The results

Inequality in access to resources

Although all the subjects come from working-class neighborhoods and are pursuing a process of social and professional integration, their situations are all very different. Aged between 18 and 24, they have varying levels of academic achievement, ranging from graduating middle-school to having completed two years of higher-education. Their access to the various resources at their disposal for their integration process varies according to the financial means and support of their parents. For example, some participants have a public transport pass or have a driver's license or a car, while others have limited access to transportation.

There are also inequalities in their access to digital resources. In terms of equipment almost all of the research participants had a smartphone. However, some enjoyed stable Internet connections while others endured interruptions of varying regularity and length, due to a lack of mobile data, lack of means to buy more data, etc. This creates subjective digital geographies that rely on network of family and friends (loaning equipment when lacking connections, using the Wi-Fi at home or at a friend’s place) and on places that function as connected urban resources (McDonald's, KFC, libraries, shopping malls, etc.). Access to digital resources for social and professional integration also depends on their understanding and proficiency with digital applications (Google Maps, transport websites) and traditional online job search tools (Employment Centre website, Indeed, etc.); their skills in this regard vary greatly depending on their previous professional experiences, the support they’ve received, their familiarity with the tools, etc.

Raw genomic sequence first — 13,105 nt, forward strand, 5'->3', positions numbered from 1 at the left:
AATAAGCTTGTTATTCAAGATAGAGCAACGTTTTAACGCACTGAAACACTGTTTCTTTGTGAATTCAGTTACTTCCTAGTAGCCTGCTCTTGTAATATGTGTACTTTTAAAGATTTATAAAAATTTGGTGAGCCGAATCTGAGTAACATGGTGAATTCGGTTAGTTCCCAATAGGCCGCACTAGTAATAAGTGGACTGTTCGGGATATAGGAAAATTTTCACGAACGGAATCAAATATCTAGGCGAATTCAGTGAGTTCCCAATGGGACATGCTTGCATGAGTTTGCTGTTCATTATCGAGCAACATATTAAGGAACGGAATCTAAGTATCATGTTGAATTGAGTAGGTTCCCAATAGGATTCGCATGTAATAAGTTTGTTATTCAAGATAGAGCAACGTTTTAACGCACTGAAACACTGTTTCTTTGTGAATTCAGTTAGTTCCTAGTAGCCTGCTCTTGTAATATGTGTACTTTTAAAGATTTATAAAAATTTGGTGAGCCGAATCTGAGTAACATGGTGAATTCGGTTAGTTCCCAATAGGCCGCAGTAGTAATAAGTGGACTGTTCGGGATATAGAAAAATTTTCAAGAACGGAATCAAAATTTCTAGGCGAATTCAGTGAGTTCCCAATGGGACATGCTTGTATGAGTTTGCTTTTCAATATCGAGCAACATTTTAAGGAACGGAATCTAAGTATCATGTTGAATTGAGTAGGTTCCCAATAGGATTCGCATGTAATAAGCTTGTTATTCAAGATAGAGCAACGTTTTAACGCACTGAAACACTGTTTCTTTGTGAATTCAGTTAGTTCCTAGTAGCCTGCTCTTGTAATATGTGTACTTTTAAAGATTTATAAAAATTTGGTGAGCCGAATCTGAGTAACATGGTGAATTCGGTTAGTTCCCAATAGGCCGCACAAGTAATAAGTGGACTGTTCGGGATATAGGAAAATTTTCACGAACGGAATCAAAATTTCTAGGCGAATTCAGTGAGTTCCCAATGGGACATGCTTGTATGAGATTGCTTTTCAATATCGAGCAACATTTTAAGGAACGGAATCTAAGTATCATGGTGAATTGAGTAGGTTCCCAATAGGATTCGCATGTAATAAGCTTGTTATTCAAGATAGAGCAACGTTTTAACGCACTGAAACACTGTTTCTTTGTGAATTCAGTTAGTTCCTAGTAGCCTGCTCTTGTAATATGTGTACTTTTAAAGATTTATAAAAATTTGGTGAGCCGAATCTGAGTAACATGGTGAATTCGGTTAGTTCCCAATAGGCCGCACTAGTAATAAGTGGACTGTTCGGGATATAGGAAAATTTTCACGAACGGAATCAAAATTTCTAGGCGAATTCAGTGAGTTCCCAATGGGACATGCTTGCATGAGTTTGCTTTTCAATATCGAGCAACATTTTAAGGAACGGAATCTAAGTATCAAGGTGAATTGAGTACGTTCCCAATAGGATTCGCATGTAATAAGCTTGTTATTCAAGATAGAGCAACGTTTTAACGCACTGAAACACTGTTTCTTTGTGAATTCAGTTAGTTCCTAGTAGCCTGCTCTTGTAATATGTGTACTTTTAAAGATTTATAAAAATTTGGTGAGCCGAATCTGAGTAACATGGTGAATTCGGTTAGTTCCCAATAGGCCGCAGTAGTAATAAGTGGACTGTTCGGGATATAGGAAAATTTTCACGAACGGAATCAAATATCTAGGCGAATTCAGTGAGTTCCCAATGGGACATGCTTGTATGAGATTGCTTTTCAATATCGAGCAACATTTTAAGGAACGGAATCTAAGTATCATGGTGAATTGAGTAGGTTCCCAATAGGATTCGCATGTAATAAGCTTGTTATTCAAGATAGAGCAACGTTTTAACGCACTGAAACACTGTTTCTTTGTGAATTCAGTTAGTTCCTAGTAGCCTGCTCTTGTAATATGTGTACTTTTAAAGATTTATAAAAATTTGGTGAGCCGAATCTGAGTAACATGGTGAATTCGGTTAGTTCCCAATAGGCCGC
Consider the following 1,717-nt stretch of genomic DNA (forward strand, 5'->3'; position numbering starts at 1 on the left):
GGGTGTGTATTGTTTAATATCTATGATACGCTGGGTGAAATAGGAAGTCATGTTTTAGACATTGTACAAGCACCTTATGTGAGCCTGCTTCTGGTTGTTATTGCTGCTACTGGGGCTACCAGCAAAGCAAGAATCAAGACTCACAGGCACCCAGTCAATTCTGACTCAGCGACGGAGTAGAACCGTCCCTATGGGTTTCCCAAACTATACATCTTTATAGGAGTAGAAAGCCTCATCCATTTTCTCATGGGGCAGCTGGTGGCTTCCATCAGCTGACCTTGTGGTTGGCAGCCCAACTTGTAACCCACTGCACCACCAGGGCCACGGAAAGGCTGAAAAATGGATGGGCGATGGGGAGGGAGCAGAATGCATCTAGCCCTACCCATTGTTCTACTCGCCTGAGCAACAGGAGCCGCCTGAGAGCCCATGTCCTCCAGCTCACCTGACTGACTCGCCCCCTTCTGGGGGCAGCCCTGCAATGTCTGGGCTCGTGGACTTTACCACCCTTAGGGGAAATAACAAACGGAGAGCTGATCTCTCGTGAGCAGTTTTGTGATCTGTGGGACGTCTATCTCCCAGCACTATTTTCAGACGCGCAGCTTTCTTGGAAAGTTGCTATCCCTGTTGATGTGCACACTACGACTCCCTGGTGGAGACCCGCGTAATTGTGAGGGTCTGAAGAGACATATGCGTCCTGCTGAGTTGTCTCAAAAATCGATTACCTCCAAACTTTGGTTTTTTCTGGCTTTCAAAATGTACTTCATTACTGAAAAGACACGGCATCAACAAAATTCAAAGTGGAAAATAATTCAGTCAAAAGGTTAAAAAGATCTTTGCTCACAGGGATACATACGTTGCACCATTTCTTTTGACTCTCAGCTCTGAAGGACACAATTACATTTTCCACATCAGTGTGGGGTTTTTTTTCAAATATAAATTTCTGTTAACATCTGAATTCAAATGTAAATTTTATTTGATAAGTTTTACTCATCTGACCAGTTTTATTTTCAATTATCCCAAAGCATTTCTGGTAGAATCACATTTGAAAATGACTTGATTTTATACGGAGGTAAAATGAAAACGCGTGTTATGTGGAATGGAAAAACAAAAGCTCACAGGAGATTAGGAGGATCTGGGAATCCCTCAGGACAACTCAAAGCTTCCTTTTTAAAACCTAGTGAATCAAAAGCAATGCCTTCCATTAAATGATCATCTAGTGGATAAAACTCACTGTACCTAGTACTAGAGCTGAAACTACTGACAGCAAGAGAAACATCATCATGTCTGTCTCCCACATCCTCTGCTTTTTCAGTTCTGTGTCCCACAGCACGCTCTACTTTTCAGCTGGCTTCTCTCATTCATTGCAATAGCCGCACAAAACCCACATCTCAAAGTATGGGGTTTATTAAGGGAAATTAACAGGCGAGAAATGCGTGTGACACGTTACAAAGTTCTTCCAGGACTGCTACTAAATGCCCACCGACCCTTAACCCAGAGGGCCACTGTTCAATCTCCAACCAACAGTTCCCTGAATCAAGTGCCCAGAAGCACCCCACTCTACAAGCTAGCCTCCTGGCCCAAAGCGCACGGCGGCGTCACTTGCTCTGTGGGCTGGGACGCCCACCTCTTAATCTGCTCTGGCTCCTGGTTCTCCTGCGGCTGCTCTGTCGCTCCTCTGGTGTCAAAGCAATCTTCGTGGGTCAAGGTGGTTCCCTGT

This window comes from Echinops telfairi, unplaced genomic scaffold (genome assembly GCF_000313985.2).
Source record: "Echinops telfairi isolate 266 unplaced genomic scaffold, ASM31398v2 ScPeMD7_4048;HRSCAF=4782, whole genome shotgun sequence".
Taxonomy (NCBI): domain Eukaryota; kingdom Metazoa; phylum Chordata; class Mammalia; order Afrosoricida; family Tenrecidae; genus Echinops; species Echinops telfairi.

Their social resources also vary and depend in particular on their ability to use networks of strong ties and weak ties. Strong ties refer to family and friends that they benefit from to varying degrees. Weak ties correspond to other kinds of ties (acquaintances, professional network, etc.); some participants had built a network of weak links through past training or work experience, while others had a much smaller or non-existent network, which is a handicap for their integration process.

Access to these social and family networks influences their experience of mobility. Some travelled extensively in their childhood and adolescence with their parents or peers, some even experienced migration; as such they learned to move outside the familiar space of their neighborhood, sometimes even to a foreign country with unfamiliar social, territorial or linguistic codes. Meanwhile, some of the respondents weren’t used to travelling far from their neighborhood. They might correspond to a category identified by Eric Le Breton as being “insular,” which refers to socially excluded individuals whose mobility is limited to familiar spaces which are both reassuring and marginalizing.

There are different ways of combining these various resources and making up for the lack of access to some of them. Some participants have a good understanding of the job market, know how to move easily in unknown spaces - especially young migrants - and have access to a digital connection, but some prefer to call upon their network of strong ties by asking a friend or relative if they know how to get to a particular place. Others have access to fewer resources but manage to circumvent these obstacles by tinkering with tools they already know how to use: for example, if they struggle with traditional job search web sites, they hijack the conventional use of social networks like Snapchat to share their integration project with their contacts and collect information about job offers. The obstacles to accessing digital resources are also an opportunity to mobilize social resources: for example, during their trips, some participants who lacked a mobile connection made up for this by asking passers-by or shopkeepers for directions.